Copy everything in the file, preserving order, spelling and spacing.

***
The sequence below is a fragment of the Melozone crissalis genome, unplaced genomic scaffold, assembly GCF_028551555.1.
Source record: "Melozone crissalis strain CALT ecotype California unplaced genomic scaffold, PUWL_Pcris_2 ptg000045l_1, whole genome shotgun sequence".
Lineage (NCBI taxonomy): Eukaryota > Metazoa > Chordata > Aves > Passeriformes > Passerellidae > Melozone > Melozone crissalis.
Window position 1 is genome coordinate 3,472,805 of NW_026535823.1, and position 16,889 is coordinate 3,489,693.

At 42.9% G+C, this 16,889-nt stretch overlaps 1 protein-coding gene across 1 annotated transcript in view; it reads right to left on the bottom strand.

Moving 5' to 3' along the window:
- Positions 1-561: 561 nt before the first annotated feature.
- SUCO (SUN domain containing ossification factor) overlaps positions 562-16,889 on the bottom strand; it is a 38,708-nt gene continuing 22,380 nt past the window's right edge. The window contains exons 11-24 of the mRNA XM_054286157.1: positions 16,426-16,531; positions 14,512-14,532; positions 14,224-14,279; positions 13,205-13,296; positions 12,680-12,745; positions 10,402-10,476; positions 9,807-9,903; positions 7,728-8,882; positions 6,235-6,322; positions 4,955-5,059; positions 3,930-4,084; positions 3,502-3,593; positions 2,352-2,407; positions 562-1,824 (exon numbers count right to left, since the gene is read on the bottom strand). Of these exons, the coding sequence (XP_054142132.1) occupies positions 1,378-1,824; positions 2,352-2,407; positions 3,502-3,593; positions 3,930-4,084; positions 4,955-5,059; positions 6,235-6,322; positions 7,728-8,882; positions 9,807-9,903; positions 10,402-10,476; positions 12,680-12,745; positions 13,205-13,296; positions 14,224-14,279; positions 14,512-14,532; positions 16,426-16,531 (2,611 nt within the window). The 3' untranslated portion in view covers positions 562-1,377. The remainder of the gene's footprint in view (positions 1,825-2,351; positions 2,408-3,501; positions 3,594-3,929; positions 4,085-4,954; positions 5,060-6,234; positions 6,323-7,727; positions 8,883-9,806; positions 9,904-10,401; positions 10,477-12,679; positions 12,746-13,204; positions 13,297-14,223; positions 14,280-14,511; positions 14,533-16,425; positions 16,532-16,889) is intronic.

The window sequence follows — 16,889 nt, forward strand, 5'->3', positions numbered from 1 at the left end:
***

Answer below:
The sequence below is a fragment of the Melozone crissalis genome, unplaced genomic scaffold, assembly GCF_028551555.1.
Source record: "Melozone crissalis strain CALT ecotype California unplaced genomic scaffold, PUWL_Pcris_2 ptg000045l_1, whole genome shotgun sequence".
Lineage (NCBI taxonomy): Eukaryota > Metazoa > Chordata > Aves > Passeriformes > Passerellidae > Melozone > Melozone crissalis.
Window position 1 is genome coordinate 3,472,805 of NW_026535823.1, and position 16,889 is coordinate 3,489,693.

At 42.9% G+C, this 16,889-nt stretch overlaps 1 protein-coding gene across 1 annotated transcript in view; it reads right to left on the bottom strand.

Moving 5' to 3' along the window:
- Positions 1-561: 561 nt before the first annotated feature.
- SUCO (SUN domain containing ossification factor) overlaps positions 562-16,889 on the bottom strand; it is a 38,708-nt gene continuing 22,380 nt past the window's right edge. The window contains exons 11-24 of the mRNA XM_054286157.1: positions 16,426-16,531; positions 14,512-14,532; positions 14,224-14,279; positions 13,205-13,296; positions 12,680-12,745; positions 10,402-10,476; positions 9,807-9,903; positions 7,728-8,882; positions 6,235-6,322; positions 4,955-5,059; positions 3,930-4,084; positions 3,502-3,593; positions 2,352-2,407; positions 562-1,824 (exon numbers count right to left, since the gene is read on the bottom strand). Of these exons, the coding sequence (XP_054142132.1) occupies positions 1,378-1,824; positions 2,352-2,407; positions 3,502-3,593; positions 3,930-4,084; positions 4,955-5,059; positions 6,235-6,322; positions 7,728-8,882; positions 9,807-9,903; positions 10,402-10,476; positions 12,680-12,745; positions 13,205-13,296; positions 14,224-14,279; positions 14,512-14,532; positions 16,426-16,531 (2,611 nt within the window). The 3' untranslated portion in view covers positions 562-1,377. The remainder of the gene's footprint in view (positions 1,825-2,351; positions 2,408-3,501; positions 3,594-3,929; positions 4,085-4,954; positions 5,060-6,234; positions 6,323-7,727; positions 8,883-9,806; positions 9,904-10,401; positions 10,477-12,679; positions 12,746-13,204; positions 13,297-14,223; positions 14,280-14,511; positions 14,533-16,425; positions 16,532-16,889) is intronic.

The window sequence follows — 16,889 nt, forward strand, 5'->3', positions numbered from 1 at the left end: